Jan 25, 2021 | , , , ,

Making an informed decision on increasing rent with existing tenancy

Over the past few months, the media is reporting substantial increases in rents due to a chronic shortage of available property. Whilst the reported median rental price has begun to increase anecdotally it is being reported that rents are rising between 10% to 15%. The reality is that no rent for existing tenancies can be increased before the end of the State of Emergency on the 28th of March 2021. The only way you can secure a higher rental price right now is if your tenant decides to vacate allowing you to advertise for a new tenant at a higher rent.

With a current vacancy rate of circa 1%, tenants are anxious about the looming end to the eviction moratorium, something that must happen to allow the market to return to normal. We are finding that more and more tenants would like to stay in their current property for another term, preferably without a significant rent increase. In addition to this, some tenants are requesting an extension on their fixed term lease long before their current lease is due to secure the property for another year.

Here at Celsius, we have been starting a conversation with our landlords who have properties becoming vacant to discuss the possibility of a rent increase to reflect the current market trends. It is important to go through an advertising plan suited to each landlord and property to discuss the initial advertising price and what is achievable. Although we have found there is a lot of interest on suitably priced vacant properties, overpriced properties are not being snapped up straight away and the result is that the property can stay vacant for longer and in the end, landlords risk losing money just to get a higher rent.

Whilst it is fair to expect a rent increase on your investment property at the end of March, if it is becoming vacant there are a few things to keep in mind when it comes to increasing your rent on an existing tenant that would like to renew.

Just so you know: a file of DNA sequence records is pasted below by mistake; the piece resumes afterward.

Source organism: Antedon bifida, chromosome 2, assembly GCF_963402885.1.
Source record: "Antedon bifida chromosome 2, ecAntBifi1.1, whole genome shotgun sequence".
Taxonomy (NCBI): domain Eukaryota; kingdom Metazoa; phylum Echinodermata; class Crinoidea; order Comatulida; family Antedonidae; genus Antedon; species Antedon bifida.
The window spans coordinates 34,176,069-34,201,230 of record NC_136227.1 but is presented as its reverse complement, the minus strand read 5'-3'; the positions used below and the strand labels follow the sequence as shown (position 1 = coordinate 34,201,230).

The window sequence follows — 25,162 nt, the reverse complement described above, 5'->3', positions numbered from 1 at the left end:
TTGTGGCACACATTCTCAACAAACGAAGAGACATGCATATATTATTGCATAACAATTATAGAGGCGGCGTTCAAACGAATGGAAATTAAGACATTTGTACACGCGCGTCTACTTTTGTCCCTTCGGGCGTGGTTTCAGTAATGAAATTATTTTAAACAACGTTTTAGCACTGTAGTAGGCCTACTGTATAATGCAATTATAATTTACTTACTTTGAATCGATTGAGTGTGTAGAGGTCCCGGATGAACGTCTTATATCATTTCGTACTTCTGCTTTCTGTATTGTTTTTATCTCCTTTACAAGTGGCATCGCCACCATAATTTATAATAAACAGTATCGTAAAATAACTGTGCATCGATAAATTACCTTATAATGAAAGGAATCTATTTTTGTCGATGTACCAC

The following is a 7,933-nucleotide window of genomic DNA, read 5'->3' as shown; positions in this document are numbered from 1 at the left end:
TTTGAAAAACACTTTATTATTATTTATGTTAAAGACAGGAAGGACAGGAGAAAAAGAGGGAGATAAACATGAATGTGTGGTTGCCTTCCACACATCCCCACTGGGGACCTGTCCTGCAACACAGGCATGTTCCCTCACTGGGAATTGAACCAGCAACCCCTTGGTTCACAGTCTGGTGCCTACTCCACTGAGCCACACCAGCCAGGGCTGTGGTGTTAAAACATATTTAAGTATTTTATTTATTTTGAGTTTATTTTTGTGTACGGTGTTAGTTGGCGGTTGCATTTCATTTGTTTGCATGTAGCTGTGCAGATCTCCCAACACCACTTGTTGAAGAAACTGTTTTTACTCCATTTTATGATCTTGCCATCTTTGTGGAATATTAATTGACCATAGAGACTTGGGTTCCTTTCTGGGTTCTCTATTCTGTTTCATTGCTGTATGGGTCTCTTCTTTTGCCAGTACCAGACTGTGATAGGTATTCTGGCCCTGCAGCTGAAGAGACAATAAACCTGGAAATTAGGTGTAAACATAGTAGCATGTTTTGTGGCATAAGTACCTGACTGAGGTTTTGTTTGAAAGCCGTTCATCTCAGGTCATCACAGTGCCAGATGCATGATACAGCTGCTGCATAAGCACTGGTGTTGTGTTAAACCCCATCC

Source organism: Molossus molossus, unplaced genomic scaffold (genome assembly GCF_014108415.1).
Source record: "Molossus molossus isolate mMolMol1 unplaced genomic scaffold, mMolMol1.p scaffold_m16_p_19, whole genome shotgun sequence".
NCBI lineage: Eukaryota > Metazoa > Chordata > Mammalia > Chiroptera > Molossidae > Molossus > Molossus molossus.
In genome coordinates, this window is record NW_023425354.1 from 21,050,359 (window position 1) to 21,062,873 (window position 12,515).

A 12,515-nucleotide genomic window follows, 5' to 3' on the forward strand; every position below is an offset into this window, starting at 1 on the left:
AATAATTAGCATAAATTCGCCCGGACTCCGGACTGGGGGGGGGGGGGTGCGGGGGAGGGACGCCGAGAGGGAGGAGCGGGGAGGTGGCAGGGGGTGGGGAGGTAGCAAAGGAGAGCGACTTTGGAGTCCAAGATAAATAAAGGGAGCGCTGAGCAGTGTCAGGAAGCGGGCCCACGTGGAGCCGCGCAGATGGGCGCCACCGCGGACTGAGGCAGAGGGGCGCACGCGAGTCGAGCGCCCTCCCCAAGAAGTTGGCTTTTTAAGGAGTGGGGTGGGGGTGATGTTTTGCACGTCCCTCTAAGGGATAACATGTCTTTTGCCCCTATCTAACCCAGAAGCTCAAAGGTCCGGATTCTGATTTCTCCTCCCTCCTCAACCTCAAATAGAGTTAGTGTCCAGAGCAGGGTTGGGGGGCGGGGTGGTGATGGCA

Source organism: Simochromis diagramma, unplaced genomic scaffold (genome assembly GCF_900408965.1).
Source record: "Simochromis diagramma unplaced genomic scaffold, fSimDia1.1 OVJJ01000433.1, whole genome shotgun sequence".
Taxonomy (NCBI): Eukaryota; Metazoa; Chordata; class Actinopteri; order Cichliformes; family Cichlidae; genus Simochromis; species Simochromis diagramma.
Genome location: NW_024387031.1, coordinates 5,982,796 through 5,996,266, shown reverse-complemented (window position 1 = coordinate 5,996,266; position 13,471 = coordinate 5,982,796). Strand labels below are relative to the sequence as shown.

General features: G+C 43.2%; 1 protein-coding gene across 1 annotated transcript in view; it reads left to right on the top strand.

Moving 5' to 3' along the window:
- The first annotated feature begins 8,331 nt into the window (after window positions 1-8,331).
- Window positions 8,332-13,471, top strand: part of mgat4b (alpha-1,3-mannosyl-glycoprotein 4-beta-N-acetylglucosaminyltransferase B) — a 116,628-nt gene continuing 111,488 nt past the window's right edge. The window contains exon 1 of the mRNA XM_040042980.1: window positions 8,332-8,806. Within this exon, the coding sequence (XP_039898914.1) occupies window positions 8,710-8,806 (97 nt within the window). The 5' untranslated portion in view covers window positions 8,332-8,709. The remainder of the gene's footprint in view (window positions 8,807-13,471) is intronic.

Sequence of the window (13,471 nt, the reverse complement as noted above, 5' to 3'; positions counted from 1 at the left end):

At Celsius we like to work through all the pros and cons to allow our landlords to make an informed decision and have provided a practical example below of the costs associated when re-leasing versus sourcing a brand new tenant:

Scenario 1 – landlord looks to achieve 10% rent increase and tenant vacates forcing search for new tenant

  • New rent income (1 April) $440 per week (10% increase)
  • Advertising fee: $88
  • Leasing fee (2 weeks rent plus GST): $968
  • Tenancy Check: $8.80
  • Bond / PCR: $110
  • Property vacant for two weeks: $880 (estimate)
  • Total Rent (12 month lease): $22,880
  • Total costs to secure new tenant: $2,054.80
  • Net Income: $20,825.20

Scenario 2 – landlord renews lease at existing rent for a good quality tenant

  • Current rent income $400 per week – no increase
  • No advertising
  • No leasing fee
  • No vacancy
  • 1.1% lease renewal: $228.80
  • Total Rent (12 month lease): $20,880
  • Net Income: $20,651.20

In the above scenario the net result to the landlord is just $174 over 12 months which we believe might be a small price to pay for the peace of mind to keep a good tenant with no vacancy. This doesn’t take into consideration the wear and tear that can be caused on tenant turnover. Of course ever scenario is different and our job is to work with our landlords to find the best outcome for them.

At Celsius our Property Managers have relatively small portfolio’s when compared to industry standard and lots of support. In return we hope to be able to look after every home as if it were our own ensuring that not only do our landlords achieve an optimum financial return but that their investment is well looked after and maintained by good quality tenants.

Consumer Protection are encouraging landlords and tenants to start a conversation sooner rather than later about the options available when the emergency period expires in order to better prepare themselves. Touch base with your property manager if you have any queries about your investment property or the expiration of the emergency period!

 

Warm regards,

Michayla